The Top Questions About The Linkedin-Microsoft Deal Answered

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What is this deal about?

On the 13th of June 2016, Microsoft announced that it was purchasing LinkedIn for $26.2 billion in cash and that works out to $196/share, approximately 47% premium over the directly previous trading price of $133. That’s a huge premium considering it has been a substantial amount of time since LinkedIn was anywhere close to their $250/share high on the market. LinkedIn’s market is mature enough though with 422 million users, it has less than one-half of one percent paying subscribers which is an absolutely appalling conversion rate. LinkedIn is already established in numerous countries so expanding their reach farther alone wasn’t going to be useful for them; rather, LinkedIn basically needed something or someone else to take their massive but mostly revenue-free user base and capitalize on it. It looks like LinkedIn has run out of ideas themselves so they decided that selling was the best option left for them.

Was Microsoft the only offer, or were there other bidders?

Microsoft was probably an early contender to approach from the get go. They did try to buy SalesForce and they have also been on a B2B boost for a while now, since their acquirement of Yammer. Microsoft is probably looking for a business base for Cortana and a new user group for Office. But there is nothing concrete of whether or not that is possible with this deal.

Google was probably LinkedIn’s first stop but the giant was plainly uninterested. The addition doesn’t fit well and Google just doesn’t need them, especially at the premium LinkedIn wanted to deliver to shareholders. Any approach to Facebook would have met with the same fate. It’s not likely to know who else was directly involved or interested because the sale wasn’t pitched directly or formally auctioned for bidding.

In the end, LinkedIn did get an incredible offer at $196/share because they are impressive negotiators. The only people ready and willing to pay that hefty price were Microsoft, so it was filed and passed in record time.

Does this new stance put Microsoft in a competitive position in new categories?

While this move is great for LinkedIn, it shows a bit of desperation on Microsoft’s part. LinkedIn looks like it’s going to be mostly a recruitment vehicle with some connections.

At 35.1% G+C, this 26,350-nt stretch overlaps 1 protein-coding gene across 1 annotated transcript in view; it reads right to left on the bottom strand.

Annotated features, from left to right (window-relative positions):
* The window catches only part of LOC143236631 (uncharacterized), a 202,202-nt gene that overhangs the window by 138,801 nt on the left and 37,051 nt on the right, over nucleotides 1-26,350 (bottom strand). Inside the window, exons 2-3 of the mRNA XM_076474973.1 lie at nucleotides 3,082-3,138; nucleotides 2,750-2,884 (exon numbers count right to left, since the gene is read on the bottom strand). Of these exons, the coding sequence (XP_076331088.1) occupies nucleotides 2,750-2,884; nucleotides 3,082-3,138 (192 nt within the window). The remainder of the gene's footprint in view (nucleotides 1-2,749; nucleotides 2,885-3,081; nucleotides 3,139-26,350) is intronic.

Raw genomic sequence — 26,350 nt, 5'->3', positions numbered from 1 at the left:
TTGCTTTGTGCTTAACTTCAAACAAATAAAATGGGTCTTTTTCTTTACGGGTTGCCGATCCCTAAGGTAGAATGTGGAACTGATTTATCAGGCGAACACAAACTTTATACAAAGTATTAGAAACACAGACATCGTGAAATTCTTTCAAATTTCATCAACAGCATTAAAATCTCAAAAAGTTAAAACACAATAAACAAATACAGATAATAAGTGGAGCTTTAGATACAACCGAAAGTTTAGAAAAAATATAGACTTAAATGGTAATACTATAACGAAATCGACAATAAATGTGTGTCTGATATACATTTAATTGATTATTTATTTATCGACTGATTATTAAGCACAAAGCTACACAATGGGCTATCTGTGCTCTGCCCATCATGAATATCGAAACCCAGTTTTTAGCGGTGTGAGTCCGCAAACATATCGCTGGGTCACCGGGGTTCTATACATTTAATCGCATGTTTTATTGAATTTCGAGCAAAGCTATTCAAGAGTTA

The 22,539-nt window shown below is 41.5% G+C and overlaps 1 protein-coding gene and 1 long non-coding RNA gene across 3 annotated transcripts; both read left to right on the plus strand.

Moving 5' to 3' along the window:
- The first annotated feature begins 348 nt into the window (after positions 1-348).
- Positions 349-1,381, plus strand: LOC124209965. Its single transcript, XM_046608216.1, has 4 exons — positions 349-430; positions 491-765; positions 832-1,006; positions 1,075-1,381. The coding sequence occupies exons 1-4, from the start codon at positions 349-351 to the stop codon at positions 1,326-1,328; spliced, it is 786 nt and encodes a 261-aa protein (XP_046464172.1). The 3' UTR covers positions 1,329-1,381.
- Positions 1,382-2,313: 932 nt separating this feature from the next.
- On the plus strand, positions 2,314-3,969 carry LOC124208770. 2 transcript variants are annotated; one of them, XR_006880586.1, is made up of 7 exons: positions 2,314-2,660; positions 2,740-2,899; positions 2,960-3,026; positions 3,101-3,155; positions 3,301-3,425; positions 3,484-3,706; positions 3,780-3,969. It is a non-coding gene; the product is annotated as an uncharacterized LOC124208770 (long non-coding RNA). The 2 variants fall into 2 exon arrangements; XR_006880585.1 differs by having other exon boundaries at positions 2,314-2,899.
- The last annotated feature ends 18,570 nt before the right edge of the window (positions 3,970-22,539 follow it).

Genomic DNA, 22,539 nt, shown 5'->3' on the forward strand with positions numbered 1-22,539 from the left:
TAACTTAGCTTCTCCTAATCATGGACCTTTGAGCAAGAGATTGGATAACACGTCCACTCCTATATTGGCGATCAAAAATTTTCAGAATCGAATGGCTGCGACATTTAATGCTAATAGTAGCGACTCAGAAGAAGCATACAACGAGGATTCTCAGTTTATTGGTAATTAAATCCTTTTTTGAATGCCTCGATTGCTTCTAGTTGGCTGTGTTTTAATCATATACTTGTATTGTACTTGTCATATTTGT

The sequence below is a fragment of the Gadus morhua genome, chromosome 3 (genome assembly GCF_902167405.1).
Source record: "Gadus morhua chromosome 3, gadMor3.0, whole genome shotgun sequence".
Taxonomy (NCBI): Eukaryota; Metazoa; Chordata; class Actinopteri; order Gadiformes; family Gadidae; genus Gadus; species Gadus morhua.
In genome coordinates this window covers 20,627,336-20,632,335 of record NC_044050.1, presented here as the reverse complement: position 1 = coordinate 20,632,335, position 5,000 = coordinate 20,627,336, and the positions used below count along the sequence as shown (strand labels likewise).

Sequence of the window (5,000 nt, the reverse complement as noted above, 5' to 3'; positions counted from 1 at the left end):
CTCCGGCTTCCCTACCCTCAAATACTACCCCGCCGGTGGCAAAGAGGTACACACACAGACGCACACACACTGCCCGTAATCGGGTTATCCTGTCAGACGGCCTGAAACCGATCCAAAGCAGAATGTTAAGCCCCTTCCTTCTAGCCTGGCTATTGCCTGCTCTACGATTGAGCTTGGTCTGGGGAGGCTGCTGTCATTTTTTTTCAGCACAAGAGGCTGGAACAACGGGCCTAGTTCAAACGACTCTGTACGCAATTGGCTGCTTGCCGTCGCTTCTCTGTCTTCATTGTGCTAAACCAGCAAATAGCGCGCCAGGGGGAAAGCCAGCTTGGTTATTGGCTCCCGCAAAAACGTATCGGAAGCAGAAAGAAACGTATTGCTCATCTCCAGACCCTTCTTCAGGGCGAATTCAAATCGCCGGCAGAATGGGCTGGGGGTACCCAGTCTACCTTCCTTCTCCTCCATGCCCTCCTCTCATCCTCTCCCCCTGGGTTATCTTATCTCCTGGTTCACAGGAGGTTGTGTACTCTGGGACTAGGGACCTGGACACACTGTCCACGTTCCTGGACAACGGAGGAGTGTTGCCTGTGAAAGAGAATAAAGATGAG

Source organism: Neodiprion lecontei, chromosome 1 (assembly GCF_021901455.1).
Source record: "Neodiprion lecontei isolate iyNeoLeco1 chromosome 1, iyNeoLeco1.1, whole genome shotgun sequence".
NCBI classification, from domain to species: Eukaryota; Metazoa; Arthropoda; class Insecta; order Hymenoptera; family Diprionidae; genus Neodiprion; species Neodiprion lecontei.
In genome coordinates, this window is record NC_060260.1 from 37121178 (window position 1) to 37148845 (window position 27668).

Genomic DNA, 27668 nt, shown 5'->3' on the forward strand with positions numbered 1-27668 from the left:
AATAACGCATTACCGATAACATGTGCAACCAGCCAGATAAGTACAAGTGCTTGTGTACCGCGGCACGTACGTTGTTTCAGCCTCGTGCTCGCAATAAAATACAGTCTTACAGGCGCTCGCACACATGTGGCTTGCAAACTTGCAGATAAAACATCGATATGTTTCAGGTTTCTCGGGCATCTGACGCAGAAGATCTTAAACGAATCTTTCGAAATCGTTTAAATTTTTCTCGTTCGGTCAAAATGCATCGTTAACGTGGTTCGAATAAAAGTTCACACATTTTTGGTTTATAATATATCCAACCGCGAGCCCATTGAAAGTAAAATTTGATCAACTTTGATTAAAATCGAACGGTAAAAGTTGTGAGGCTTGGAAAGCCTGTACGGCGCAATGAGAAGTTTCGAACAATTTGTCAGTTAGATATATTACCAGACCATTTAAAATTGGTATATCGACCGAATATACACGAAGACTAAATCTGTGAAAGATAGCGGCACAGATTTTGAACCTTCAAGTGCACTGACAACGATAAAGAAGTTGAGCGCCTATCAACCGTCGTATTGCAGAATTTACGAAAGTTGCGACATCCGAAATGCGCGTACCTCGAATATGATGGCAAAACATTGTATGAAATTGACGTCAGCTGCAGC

Is it to add connections for Cortana placement? It’s possible but that hardly puts Siri-based devices at risk. This move clearly shows that Microsoft is doubling down on B2B. LinkedIn does have the HR factor to it so that’s an area for Microsoft. But HR isn’t really a hotbed for innovations and they don’t have any need for it too. HR problems are usually factors like reading files ahead of time, getting interviewers to show- things that are associated with human error, not sales channel issues. So Microsoft will only end up with those who won’t be able to afford what they offer or can’t use it. Then there’s Lynda, another LinkedIn product that needs some serious cash before it can compete and is a far cry from being the best online learning programs. It boasts of free offers through schools and employers but those same people then have to pay to use other resources that suit their requirements better.

It would have been interesting to see this acquisition about five years ago when Microsoft would have molded the company into better shape and paid something more reasonable for it as well. As is, it looks a lot like Microsoft is showing their fear of slipping into obscurity and this move is just to show that they are still players.

Is the post-merger culture fit a concern?

The answer is yes. While not being particularly aware of the culture of these two companies, culture fit is the single biggest problem when it comes to the success or failure of integration of two companies in any industry. The scenario with these two companies is no different- one being employee and customer experience focused and the other much less so.

This is also one of the biggest issues when those young, budding startups get snatched up by bureaucratic super-companies. They want the key hires and the technology but forget to consider if the technology can be integrated well, if the people who can do that even want to stay and what needs to be done to make that happen. There’s usually a lot of thought around the technicalities of the deal, but not much around the employee and executive satisfaction of it.

At the end of the day, it all depends on the local (or national, depending on how far they can go) economic environment. It won’t be good to see LinkedIn sold for parts and shelved but that could happen as well. It’s also a good time for a better networking system to come in to the playing field- one that people will actually want to interact with and one that is a much better and reliable business model.  While it’s true that Microsoft doesn’t have a great reputation as an integrator or as an entity that develops companies after acquisition, you never know if they’ll pull it off this time because there’s certainly both incentive and talent for this to be a stellar merger. We’ will just have to wait and see what happens in the next few years.

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